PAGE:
7:55 p.m. UPDATE:  Well, it didn’t take long.  The Hillin its coverage of the Romney speech, reacts to the Cadillac comment this way:  “But his claim might hurt him by reinforcing the image, being pushed by Democrats, of Romney as elitist and out of touch with average Americans. ”  You think?  Politico, meanwhile,  headlines its coverage of the Romney speech as follows:  “Mitt Romney’s Cadillac Flub One of Many”.  And the wags were out in force in the Twitterverse regarding Mitt’s automobiles.

He can’t help himself.

 

6 comments

  1. Professor,
    In all the speeches delivered during the Republican Primary campaigning, have you heard any candidate say anything that leads you to believe that they have not taken their oath to the Tea Party instead of to our Constitution**. From day one of campaigning, all have fiercely endorsed what I call “extreme” conservative positions in connection with all social or financial issues. Gingrich closed down the government during the Clinton administration; Boehner almost succeeded during the current administration. Where has the traditional Republican party gone? It has disappeared, yes? The party’s name is a misnomer. Shouldn’t they all be running as “Tea Party” candidates? What a calamity for America! What do you think? I’d love to know.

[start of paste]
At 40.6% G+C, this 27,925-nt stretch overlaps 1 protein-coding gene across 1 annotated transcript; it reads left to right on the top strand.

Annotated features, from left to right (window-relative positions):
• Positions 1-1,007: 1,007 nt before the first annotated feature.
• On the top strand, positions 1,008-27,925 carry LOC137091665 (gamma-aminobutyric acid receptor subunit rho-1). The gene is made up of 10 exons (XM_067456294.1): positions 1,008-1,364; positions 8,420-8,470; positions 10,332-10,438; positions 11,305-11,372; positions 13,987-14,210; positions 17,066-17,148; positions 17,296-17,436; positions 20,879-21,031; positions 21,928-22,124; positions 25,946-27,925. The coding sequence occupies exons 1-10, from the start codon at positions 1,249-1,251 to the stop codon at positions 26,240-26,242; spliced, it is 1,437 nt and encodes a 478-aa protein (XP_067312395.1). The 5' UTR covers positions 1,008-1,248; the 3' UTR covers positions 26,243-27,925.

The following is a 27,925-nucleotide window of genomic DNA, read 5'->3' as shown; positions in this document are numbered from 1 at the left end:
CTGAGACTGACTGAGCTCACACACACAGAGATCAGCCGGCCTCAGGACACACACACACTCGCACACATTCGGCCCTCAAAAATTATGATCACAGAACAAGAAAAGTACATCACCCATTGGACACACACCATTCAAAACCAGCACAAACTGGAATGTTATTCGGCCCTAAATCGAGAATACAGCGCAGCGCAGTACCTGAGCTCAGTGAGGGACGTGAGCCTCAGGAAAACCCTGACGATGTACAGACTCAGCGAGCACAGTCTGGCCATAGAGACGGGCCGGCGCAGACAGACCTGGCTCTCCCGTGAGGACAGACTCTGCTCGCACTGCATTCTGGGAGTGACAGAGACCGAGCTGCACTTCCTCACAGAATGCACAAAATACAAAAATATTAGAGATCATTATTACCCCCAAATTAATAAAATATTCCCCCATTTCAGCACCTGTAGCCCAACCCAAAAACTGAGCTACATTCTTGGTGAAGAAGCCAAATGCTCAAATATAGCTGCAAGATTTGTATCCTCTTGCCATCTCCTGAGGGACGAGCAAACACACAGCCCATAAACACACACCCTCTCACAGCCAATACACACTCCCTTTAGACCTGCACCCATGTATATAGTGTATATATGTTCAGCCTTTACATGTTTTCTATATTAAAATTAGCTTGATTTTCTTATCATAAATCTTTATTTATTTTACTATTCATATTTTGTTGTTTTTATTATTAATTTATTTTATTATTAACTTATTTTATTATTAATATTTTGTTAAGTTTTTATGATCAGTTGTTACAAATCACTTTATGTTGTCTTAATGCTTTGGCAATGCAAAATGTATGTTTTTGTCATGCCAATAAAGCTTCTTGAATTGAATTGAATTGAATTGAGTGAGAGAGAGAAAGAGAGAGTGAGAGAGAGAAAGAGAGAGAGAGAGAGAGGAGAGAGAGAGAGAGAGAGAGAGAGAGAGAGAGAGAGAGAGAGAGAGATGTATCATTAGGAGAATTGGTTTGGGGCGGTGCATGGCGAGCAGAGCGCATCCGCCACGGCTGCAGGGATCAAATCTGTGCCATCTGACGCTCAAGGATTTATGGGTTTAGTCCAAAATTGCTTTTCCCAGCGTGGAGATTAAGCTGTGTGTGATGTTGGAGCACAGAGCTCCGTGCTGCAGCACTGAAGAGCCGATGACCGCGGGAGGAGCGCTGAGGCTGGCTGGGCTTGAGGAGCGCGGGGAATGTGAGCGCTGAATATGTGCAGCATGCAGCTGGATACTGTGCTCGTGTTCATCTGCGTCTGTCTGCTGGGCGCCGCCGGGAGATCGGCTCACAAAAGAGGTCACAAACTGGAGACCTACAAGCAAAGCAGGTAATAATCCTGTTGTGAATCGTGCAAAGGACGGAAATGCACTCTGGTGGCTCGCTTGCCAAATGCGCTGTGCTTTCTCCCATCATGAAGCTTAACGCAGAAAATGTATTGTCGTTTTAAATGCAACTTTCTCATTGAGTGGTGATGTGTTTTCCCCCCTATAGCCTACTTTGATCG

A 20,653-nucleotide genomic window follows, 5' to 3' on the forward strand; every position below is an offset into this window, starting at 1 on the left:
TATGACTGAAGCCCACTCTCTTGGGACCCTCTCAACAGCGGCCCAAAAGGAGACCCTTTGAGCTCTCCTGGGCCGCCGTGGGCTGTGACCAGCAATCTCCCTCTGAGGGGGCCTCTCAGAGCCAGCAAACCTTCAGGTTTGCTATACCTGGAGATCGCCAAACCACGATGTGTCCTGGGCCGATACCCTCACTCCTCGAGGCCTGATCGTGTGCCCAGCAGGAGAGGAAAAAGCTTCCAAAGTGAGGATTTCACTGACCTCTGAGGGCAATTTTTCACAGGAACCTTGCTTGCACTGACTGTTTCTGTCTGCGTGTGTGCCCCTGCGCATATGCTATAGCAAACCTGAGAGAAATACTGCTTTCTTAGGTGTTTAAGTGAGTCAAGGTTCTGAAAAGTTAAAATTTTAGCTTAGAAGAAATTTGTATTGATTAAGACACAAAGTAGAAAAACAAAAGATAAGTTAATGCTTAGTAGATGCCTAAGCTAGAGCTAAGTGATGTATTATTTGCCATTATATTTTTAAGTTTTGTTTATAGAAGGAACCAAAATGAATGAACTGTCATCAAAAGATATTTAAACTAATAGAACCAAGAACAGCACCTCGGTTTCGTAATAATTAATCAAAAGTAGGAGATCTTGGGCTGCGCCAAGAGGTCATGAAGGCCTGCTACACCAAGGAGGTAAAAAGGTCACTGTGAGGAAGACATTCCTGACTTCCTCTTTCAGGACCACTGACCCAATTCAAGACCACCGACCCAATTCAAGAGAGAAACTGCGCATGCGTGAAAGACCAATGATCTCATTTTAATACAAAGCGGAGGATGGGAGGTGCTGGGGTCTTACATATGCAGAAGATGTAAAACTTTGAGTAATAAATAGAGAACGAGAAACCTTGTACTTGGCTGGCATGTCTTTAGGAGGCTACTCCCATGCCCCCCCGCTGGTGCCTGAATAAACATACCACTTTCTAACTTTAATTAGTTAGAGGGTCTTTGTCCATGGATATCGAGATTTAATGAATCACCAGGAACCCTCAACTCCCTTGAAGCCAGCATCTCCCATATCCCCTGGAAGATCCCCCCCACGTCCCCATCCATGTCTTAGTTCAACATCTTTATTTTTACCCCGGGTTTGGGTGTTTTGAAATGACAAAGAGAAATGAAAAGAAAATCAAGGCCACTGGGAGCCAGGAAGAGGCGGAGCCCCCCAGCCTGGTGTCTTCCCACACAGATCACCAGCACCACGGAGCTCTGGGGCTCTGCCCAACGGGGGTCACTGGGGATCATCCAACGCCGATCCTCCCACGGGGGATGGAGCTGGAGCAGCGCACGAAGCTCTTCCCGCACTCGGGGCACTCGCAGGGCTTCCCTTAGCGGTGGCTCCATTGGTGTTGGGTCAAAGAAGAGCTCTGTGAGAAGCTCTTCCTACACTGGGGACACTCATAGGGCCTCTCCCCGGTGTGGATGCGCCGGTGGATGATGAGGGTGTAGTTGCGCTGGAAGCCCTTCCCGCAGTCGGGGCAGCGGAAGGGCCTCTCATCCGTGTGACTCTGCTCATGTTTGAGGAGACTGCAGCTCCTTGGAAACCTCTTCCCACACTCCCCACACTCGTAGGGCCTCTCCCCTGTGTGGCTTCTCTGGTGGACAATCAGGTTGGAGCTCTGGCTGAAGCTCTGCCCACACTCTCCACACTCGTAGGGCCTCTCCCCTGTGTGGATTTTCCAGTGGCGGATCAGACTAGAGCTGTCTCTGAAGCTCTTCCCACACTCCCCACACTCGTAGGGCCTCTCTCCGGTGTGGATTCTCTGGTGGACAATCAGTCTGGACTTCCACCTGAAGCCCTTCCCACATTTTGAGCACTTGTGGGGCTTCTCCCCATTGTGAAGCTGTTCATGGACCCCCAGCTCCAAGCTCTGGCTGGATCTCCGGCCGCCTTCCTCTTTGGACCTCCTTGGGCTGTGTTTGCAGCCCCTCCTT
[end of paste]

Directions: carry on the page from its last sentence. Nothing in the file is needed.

JD

    ** taken from op-ed article by Prof Robert Watson, Lynn University, Boca Raton FL in the 1/15/12 issue of the Sun-sentinel newspaper.

  2. Jim,